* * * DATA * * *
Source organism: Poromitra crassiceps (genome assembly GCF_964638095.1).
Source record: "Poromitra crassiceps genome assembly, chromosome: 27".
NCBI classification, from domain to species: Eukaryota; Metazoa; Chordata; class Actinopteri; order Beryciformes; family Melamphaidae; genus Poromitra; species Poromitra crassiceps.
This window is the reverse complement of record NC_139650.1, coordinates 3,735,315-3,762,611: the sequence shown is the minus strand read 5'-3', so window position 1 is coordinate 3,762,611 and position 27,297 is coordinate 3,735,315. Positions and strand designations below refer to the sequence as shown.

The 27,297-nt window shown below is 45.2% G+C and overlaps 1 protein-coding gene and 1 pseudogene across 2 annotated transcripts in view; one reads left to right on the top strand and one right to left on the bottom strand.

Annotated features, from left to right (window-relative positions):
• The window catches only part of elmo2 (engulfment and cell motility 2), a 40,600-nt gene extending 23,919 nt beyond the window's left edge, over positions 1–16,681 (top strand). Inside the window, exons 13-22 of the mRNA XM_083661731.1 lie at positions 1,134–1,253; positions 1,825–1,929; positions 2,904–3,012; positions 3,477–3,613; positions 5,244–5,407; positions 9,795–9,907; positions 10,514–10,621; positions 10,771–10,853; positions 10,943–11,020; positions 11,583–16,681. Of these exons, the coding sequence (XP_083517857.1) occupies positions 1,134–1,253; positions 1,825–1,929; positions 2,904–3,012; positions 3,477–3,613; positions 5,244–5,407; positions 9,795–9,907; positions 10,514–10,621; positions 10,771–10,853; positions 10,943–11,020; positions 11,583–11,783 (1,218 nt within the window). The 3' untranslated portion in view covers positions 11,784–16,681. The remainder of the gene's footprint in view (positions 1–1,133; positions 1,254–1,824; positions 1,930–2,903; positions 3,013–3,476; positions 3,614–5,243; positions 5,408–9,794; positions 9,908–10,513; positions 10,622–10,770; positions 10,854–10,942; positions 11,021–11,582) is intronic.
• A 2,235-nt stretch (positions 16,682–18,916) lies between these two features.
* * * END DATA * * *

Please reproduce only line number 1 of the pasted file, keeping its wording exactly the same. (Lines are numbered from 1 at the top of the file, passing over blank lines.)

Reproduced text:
Source organism: Poromitra crassiceps (genome assembly GCF_964638095.1).